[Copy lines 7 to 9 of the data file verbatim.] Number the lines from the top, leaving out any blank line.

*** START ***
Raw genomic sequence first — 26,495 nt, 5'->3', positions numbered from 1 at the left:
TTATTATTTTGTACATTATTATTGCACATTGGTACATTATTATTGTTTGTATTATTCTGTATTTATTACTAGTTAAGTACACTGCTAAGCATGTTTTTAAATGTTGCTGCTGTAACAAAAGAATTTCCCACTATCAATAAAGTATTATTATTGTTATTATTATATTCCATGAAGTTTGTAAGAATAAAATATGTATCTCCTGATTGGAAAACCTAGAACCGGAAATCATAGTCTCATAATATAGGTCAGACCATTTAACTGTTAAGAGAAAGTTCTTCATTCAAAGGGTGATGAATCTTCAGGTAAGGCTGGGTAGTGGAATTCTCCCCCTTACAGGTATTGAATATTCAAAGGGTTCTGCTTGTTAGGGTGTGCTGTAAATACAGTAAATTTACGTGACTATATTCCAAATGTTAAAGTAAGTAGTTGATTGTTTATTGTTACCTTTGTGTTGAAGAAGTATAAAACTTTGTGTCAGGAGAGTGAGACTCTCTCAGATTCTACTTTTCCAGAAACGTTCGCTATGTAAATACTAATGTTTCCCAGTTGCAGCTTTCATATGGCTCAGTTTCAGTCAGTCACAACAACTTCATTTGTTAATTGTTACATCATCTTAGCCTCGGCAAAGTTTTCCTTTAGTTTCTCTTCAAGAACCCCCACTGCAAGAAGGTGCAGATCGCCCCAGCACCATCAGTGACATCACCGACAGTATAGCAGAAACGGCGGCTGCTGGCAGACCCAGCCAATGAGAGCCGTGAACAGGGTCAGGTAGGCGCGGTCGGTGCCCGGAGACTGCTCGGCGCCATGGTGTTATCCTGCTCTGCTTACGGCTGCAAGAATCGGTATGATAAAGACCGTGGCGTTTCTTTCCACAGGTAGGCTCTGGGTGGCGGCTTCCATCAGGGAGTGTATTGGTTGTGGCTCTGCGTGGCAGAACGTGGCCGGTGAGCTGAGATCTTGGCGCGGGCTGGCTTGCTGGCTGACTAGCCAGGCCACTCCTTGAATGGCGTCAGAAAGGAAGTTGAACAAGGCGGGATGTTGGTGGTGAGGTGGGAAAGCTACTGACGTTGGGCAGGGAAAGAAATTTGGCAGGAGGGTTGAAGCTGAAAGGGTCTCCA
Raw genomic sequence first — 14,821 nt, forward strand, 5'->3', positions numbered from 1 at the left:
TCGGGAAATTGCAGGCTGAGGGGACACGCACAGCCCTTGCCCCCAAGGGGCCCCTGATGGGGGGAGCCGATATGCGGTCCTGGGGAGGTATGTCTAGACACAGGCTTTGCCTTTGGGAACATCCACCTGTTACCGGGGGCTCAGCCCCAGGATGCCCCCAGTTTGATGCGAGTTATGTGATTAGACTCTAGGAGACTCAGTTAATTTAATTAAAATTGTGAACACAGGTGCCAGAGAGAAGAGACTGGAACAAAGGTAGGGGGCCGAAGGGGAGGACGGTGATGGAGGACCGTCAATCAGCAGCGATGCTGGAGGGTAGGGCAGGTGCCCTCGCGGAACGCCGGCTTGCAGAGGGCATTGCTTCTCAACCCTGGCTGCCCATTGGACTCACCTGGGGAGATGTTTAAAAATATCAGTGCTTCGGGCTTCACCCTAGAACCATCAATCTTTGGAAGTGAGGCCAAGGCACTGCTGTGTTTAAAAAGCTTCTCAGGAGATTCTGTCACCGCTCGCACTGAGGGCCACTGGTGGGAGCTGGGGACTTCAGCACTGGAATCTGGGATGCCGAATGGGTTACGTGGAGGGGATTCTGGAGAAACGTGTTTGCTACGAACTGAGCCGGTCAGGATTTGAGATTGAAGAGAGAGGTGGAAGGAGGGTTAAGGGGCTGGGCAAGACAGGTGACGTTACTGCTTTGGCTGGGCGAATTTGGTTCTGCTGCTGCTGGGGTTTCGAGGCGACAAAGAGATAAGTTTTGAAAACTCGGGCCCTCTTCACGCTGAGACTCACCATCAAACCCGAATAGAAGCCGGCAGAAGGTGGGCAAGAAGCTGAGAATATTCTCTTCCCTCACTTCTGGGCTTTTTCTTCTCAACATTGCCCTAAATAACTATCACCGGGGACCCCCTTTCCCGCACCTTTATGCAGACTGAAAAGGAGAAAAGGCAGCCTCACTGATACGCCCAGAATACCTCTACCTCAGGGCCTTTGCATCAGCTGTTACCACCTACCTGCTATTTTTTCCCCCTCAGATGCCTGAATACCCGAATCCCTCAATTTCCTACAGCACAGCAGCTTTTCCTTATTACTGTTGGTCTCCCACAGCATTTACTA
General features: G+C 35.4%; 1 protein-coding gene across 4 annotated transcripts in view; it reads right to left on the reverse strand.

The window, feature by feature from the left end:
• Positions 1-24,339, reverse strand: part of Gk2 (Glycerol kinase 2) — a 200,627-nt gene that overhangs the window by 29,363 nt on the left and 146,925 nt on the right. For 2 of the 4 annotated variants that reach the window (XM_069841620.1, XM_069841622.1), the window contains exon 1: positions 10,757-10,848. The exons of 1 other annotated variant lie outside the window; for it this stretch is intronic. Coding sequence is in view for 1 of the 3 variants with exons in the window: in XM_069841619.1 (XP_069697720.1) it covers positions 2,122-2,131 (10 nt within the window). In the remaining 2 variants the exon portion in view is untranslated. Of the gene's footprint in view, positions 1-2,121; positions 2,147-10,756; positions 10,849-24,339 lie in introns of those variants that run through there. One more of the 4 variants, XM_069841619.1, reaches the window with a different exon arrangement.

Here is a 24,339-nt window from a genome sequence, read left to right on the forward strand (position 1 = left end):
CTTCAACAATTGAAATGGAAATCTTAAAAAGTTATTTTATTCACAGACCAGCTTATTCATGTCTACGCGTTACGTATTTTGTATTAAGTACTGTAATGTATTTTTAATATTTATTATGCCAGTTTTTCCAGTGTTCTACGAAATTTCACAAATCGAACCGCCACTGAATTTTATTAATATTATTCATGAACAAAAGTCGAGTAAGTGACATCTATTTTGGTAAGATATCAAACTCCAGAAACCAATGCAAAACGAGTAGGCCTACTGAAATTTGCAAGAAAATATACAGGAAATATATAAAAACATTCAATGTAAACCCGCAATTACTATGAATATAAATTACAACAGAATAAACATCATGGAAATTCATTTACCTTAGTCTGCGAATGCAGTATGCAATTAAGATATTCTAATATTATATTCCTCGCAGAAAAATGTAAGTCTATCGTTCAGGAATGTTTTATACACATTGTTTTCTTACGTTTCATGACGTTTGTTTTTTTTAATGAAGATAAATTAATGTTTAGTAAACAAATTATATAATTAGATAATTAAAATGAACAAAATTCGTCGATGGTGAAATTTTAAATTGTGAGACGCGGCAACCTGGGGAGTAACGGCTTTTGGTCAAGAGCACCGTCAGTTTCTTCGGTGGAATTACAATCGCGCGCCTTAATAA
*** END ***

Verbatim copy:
• Positions 1-24,339, reverse strand: part of Gk2 (Glycerol kinase 2) — a 200,627-nt gene that overhangs the window by 29,363 nt on the left and 146,925 nt on the right. For 2 of the 4 annotated variants that reach the window (XM_069841620.1, XM_069841622.1), the window contains exon 1: positions 10,757-10,848. The exons of 1 other annotated variant lie outside the window; for it this stretch is intronic. Coding sequence is in view for 1 of the 3 variants with exons in the window: in XM_069841619.1 (XP_069697720.1) it covers positions 2,122-2,131 (10 nt within the window). In the remaining 2 variants the exon portion in view is untranslated. Of the gene's footprint in view, positions 1-2,121; positions 2,147-10,756; positions 10,849-24,339 lie in introns of those variants that run through there. One more of the 4 variants, XM_069841619.1, reaches the window with a different exon arrangement.

Here is a 24,339-nt window from a genome sequence, read left to right on the forward strand (position 1 = left end):
CTTCAACAATTGAAATGGAAATCTTAAAAAGTTATTTTATTCACAGACCAGCTTATTCATGTCTACGCGTTACGTATTTTGTATTAAGTACTGTAATGTATTTTTAATATTTATTATGCCAGTTTTTCCAGTGTTCTACGAAATTTCACAAATCGAACCGCCACTGAATTTTATTAATATTATTCATGAACAAAAGTCGAGTAAGTGACATCTATTTTGGTAAGATATCAAACTCCAGAAACCAATGCAAAACGAGTAGGCCTACTGAAATTTGCAAGAAAATATACAGGAAATATATAAAAACATTCAATGTAAACCCGCAATTACTATGAATATAAATTACAACAGAATAAACATCATGGAAATTCATTTACCTTAGTCTGCGAATGCAGTATGCAATTAAGATATTCTAATATTATATTCCTCGCAGAAAAATGTAAGTCTATCGTTCAGGAATGTTTTATACACATTGTTTTCTTACGTTTCATGACGTTTGTTTTTTTTAATGAAGATAAATTAATGTTTAGTAAACAAATTATATAATTAGATAATTAAAATGAACAAAATTCGTCGATGGTGAAATTTTAAATTGTGAGACGCGGCAACCTGGGGAGTAACGGCTTTTGGTCAAGAGCACCGTCAGTTTCTTCGGTGGAATTACAATCGCGCGCCTTAATAA